America the Beautiful outlines President Biden’s vision for a voluntary nationwide effort to conserve 30% of U.S. lands and waters by 2030. There is much to appreciate in this goal, says USSA’s David Green, but how much will change given that American farmers have been focused on stewardship of the land for decades?

By David Green, Executive Director, The U.S. Sustainability Alliance

Three-hundred-meter-high black clouds spiraling across the Great Plains of the United States turning day to night, burying buildings, and blowing into New York City. Such was the environmental disaster of the 1930s Dust Bowl when more than 40 million hectares (99 million acres) of farmland were ravaged through drought, soil erosion and poor farming practices. An equally ravaged social fabric meant farmer bankruptcies and community destitution.

In the first 100 days of his Presidency, President Franklin D Roosevelt launched a program in 1933 to conserve soil and educate farmers on crop management. That program to combat the ravages of the Dust Bowl continues today, providing financial and technical support to improve, protect, and conserve American farmlands and natural resources.

In the first 100 days of his Presidency, President Joe Biden launched his vision on how to continue to conserve and restore America’s lands, waters, and wildlife. The America the Beautiful initiative outlines a voluntary nationwide goal to conserve 30 percent of U.S. lands and waters by 2030.

America The Beautiful spans climate, nature restoration, improving recreational access and boosting jobs. It also reflects what farmers have been doing since the dark days of the 1930s – seeking ways to continually improve their land and how they farm – not simply to produce more, but to do so in a way that is environmentally, socially, and economically sustainable.

Developed by the Departments of the Interior, Agriculture and Commerce, and the White House Council on Environmental Quality, there is much to appreciate in the report’s goal. Yet the conservation efforts of American farmers, foresters, and fishermen are hardly new. These producers have been focused on stewardship of the land for decades.

The report joins the raft of 20 federal laws and policies governing land, water and air use by farmers, foresters, and fishermen. In addition, numerous state laws also mandate conservation and sustainability requirements. These laws and policies help to frame and support America’s ongoing improvements to conservation and sustainability.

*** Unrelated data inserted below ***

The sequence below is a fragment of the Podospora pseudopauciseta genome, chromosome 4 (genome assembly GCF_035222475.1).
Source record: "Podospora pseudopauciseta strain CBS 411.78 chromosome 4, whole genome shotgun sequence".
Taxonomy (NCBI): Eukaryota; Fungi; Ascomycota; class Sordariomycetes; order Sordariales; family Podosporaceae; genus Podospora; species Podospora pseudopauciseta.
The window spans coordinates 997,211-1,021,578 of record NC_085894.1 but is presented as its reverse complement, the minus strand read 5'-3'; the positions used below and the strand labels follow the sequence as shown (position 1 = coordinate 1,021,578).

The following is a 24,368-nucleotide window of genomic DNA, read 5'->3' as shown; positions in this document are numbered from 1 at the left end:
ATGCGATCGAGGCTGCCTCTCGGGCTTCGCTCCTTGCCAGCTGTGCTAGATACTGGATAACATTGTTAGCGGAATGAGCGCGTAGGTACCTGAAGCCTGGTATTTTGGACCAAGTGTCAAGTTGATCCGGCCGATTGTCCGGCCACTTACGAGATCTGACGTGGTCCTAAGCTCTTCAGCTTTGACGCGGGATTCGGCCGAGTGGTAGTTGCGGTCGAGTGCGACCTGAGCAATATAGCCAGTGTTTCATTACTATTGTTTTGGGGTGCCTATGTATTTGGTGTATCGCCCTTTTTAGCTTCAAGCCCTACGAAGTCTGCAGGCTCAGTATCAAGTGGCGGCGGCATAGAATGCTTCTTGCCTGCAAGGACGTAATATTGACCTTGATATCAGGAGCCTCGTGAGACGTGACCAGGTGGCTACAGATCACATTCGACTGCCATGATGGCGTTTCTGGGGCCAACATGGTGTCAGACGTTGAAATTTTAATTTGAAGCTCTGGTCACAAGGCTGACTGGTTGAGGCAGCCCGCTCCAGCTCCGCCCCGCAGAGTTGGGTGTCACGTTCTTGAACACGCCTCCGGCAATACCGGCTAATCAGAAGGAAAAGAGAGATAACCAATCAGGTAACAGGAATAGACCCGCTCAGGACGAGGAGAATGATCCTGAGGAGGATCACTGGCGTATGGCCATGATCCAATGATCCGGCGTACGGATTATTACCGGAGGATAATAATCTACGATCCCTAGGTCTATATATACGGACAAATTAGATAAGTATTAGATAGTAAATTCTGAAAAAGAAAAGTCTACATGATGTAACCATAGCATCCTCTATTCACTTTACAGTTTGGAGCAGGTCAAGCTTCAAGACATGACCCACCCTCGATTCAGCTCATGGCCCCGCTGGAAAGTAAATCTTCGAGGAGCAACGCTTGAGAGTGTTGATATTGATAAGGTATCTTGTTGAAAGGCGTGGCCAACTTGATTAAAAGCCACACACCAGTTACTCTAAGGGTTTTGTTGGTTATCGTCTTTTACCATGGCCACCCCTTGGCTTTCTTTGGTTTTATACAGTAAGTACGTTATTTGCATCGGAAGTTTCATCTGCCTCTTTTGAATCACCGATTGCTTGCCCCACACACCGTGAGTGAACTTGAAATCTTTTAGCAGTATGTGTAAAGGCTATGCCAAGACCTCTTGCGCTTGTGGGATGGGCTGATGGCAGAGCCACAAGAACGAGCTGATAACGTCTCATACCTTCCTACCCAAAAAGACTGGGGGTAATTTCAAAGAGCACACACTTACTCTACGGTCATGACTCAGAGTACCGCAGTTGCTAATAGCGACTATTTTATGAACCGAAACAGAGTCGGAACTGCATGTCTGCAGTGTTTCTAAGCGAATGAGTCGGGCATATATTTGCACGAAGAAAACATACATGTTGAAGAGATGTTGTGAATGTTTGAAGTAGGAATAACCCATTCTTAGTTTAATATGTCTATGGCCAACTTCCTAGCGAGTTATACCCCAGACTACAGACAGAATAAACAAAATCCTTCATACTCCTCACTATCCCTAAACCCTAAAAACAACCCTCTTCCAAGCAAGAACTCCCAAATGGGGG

Underpinning the role of innovation, the report states that: “Conservation efforts are more successful and effective when rooted in the best available science”. For those on the front line of food production, little is likely to change. They will continue to adapt to and adopt tried and tested technologies to produce more from less.


There is a misconception that American agriculture is large-scale, industrial, and intent on squeezing ‘every last production drop’ irrespective of the consequences. The reality is that the average size of America’s 2 million farms is about 200 hectares (494 acres) and 98 percent are family-owned and have an almost sacred goal of passing on the land to the next generation in better shape.

America the Beautiful is based on a collaborative, voluntary approach. That is the American way. Farmers will continue to make their own decisions on how best they produce for the marketplace taking all factors into account, not the least of which is conservation. After all, those farming families across almost all of America’s farms are more than able to understand and appreciate the very essence of sustainability better than anyone.

This article will appear in the next edition of Gaftaworld – the official publication of Gafta, the international trade association – and is reprinted with the editor’s kind permission.